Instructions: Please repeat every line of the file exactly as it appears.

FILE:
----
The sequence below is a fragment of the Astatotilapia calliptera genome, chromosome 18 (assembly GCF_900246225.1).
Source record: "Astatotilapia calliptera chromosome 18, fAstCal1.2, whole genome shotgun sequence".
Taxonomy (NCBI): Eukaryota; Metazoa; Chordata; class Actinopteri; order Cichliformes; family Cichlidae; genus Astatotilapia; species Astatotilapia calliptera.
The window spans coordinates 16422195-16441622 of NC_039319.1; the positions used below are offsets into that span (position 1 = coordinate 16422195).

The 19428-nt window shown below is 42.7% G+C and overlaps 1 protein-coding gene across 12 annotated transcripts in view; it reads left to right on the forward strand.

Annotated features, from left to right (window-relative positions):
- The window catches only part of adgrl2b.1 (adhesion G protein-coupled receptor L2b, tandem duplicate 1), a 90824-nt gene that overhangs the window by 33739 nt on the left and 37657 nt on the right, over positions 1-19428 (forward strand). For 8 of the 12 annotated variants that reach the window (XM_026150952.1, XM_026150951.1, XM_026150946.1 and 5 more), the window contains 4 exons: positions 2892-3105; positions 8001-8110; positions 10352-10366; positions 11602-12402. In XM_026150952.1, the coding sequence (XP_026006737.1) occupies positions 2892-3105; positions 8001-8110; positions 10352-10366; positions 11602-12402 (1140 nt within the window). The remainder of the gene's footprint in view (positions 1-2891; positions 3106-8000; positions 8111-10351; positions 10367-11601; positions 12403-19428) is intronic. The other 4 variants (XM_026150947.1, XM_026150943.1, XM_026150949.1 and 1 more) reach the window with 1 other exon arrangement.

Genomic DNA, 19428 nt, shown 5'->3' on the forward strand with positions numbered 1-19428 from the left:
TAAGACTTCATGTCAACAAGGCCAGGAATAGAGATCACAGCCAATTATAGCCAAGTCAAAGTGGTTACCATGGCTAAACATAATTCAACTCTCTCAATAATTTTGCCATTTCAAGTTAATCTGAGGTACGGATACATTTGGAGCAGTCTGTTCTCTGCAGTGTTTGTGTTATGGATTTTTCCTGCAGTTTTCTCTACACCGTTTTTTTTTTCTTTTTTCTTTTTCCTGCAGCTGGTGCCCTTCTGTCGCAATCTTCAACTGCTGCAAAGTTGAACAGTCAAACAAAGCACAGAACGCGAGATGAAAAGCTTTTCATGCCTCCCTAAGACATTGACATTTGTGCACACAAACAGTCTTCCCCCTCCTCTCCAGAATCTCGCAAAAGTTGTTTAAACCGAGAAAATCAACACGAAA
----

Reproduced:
The sequence below is a fragment of the Astatotilapia calliptera genome, chromosome 18 (assembly GCF_900246225.1).
Source record: "Astatotilapia calliptera chromosome 18, fAstCal1.2, whole genome shotgun sequence".
Taxonomy (NCBI): Eukaryota; Metazoa; Chordata; class Actinopteri; order Cichliformes; family Cichlidae; genus Astatotilapia; species Astatotilapia calliptera.
The window spans coordinates 16422195-16441622 of NC_039319.1; the positions used below are offsets into that span (position 1 = coordinate 16422195).

The 19428-nt window shown below is 42.7% G+C and overlaps 1 protein-coding gene across 12 annotated transcripts in view; it reads left to right on the forward strand.

Annotated features, from left to right (window-relative positions):
- The window catches only part of adgrl2b.1 (adhesion G protein-coupled receptor L2b, tandem duplicate 1), a 90824-nt gene that overhangs the window by 33739 nt on the left and 37657 nt on the right, over positions 1-19428 (forward strand). For 8 of the 12 annotated variants that reach the window (XM_026150952.1, XM_026150951.1, XM_026150946.1 and 5 more), the window contains 4 exons: positions 2892-3105; positions 8001-8110; positions 10352-10366; positions 11602-12402. In XM_026150952.1, the coding sequence (XP_026006737.1) occupies positions 2892-3105; positions 8001-8110; positions 10352-10366; positions 11602-12402 (1140 nt within the window). The remainder of the gene's footprint in view (positions 1-2891; positions 3106-8000; positions 8111-10351; positions 10367-11601; positions 12403-19428) is intronic. The other 4 variants (XM_026150947.1, XM_026150943.1, XM_026150949.1 and 1 more) reach the window with 1 other exon arrangement.

Genomic DNA, 19428 nt, shown 5'->3' on the forward strand with positions numbered 1-19428 from the left:
TAAGACTTCATGTCAACAAGGCCAGGAATAGAGATCACAGCCAATTATAGCCAAGTCAAAGTGGTTACCATGGCTAAACATAATTCAACTCTCTCAATAATTTTGCCATTTCAAGTTAATCTGAGGTACGGATACATTTGGAGCAGTCTGTTCTCTGCAGTGTTTGTGTTATGGATTTTTCCTGCAGTTTTCTCTACACCGTTTTTTTTTTCTTTTTTCTTTTTCCTGCAGCTGGTGCCCTTCTGTCGCAATCTTCAACTGCTGCAAAGTTGAACAGTCAAACAAAGCACAGAACGCGAGATGAAAAGCTTTTCATGCCTCCCTAAGACATTGACATTTGTGCACACAAACAGTCTTCCCCCTCCTCTCCAGAATCTCGCAAAAGTTGTTTAAACCGAGAAAATCAACACGAAA